Belfast-based Abba stan Shauna McLaughlin makes the pilgrimage to London to review the dazzling and groundbreaking virtual concert
Traditionally reviews are written the day after the event. That didn’t happen with this review of ABBA Voyage because that day was spent hanging around outside the Arena in the hope of getting tickets to see it again immediately. Which is an impressive review in itself. The other point I want to make is that you’re better going in knowing nothing about what to expect. I may as well just stop writing here really.
ABBA’s virtual concert residency, running since May 2022, with seven shows a week, is in the purpose-built ABBA Arena in Stratford, directly opposite the Pudding Mill Lane DLR station. This welcome discovery, considering I had already spent the morning travelling from Belfast, makes getting to the venue relatively stress-free. Each train brings a mass exodus of Agnethas and Bjorns in white satin flares and swathes of sequins. The arena itself is an extraordinary feat of architecture and sits like a giant UFO as concert goers alight from the train. This looks like the future. And what a future it is.
You’d need to have been living on the moon over the past year to have missed the main details of this venture – we’ve all seen the ‘ABBAtars’ and read about the ‘holograms’ (they’re not holograms at all but three-dimensional creations on a screen brought to life by motion capture technology) but nothing had prepared me for what I actually saw. Naysayers had predicted a nostalgia-fest, but what this show delivers is the very opposite of a twee fondness for the past; it’s one and half-hours’ immersion in an event that feels like musical history being made.
The show opens with ‘The Visitors’, a fan favourite but not necessarily one of their best-known songs. As opening songs go nothing comes close to the mesmerising build-up of this one. At one point in the proceedings, I did ponder whether all bands should just accept defeat and open their own gigs with ‘The Visitors’ from now on. For most musicians, bringing 3000 people dancing and screaming to the point of hysteria with a protest song about the plight of Soviet dissidents, would leave them with nowhere else to go, but it was only the beginning of this voyage and what followed was like nothing I’ve ever seen before. A live ten-piece band, anime, light shows, Dolce and Gabbana, and a performance of ‘Lay All Your Love On Me’ that I imagine is what it would feel like to go to a huge and immensely exciting party in Blade Runner. The theatre itself, and it really is more of a theatrical production than a music concert, becomes a surround sound and vision emporium, where you need to look in every direction to experience it fully. I don’t think it’s hyperbolic to say that ABBA’s new venture – one so expensive that Bjorn himself admitted to sleepless nights over the reported £140 million cost – has changed live music and performance forever.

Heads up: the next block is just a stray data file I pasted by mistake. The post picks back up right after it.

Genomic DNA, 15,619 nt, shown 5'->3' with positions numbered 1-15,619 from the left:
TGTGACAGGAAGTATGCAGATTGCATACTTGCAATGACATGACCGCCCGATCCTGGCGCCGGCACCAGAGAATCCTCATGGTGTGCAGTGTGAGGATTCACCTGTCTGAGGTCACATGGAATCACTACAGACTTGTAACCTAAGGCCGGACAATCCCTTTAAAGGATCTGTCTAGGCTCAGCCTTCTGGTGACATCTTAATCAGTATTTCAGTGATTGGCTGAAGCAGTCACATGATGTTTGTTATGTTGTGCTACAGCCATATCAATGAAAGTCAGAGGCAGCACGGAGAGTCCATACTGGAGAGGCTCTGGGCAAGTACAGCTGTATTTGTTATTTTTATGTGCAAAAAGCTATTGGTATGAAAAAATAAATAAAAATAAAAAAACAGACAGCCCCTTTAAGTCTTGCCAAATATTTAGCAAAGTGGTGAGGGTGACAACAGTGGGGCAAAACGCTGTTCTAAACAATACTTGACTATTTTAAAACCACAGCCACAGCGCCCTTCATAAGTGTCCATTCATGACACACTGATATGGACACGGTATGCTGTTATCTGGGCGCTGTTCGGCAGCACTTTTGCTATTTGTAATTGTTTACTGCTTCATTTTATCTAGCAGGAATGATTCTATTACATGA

What everyone wants to know of course is how realistic they are – are we constantly aware these are not human beings? I did prepare for disappointment initially when Frida began to sing ‘The Visitors’; Agnetha, standing still and silent beside her, looked uncannily mannequin-like for a few seconds. But this was the only moment of the concert I noticed anything out of the ordinary. While there are huge screens around the venue, my advice would be to ignore these when the band are on stage; the enlarged screens make it slightly more obvious these are not humans, something you forget completely while watching them on stage.
I’m not sure anyone, even the band’s greatest detractors, could fail to be impressed with the whole spectacle. I’ve never really understood those who don’t warm to ABBA and always suspect an intellectual snobbery around Europop, the Eurovision song contest, maybe even flares. Scandinavia may be the epitome of cool now, but when I was a teenager listening to Bauhaus, admitting you liked ABBA would have felt like social suicide. Culture vultures fawn over that other Swedish artistic genius Ingmar Bergman, whose heartbreak gave us Scenes from a Marriage, almost doubling the country’s divorce rates in the following year. Bergman gave the people permission to divorce. Benny and Bjorn used their emotional trauma and gave us permission to dance. An underrated legacy in my mind.
And dance we did, right through to a finale that went from the joyful disco of ‘Dancing Queen’ to the melancholy balladry of ‘The Winner Takes It All’. We may not all have been young, or sweet, or seventeen, but for a sunny Saturday afternoon in London, we were certainly having the time of our life. Shauna McLaughlin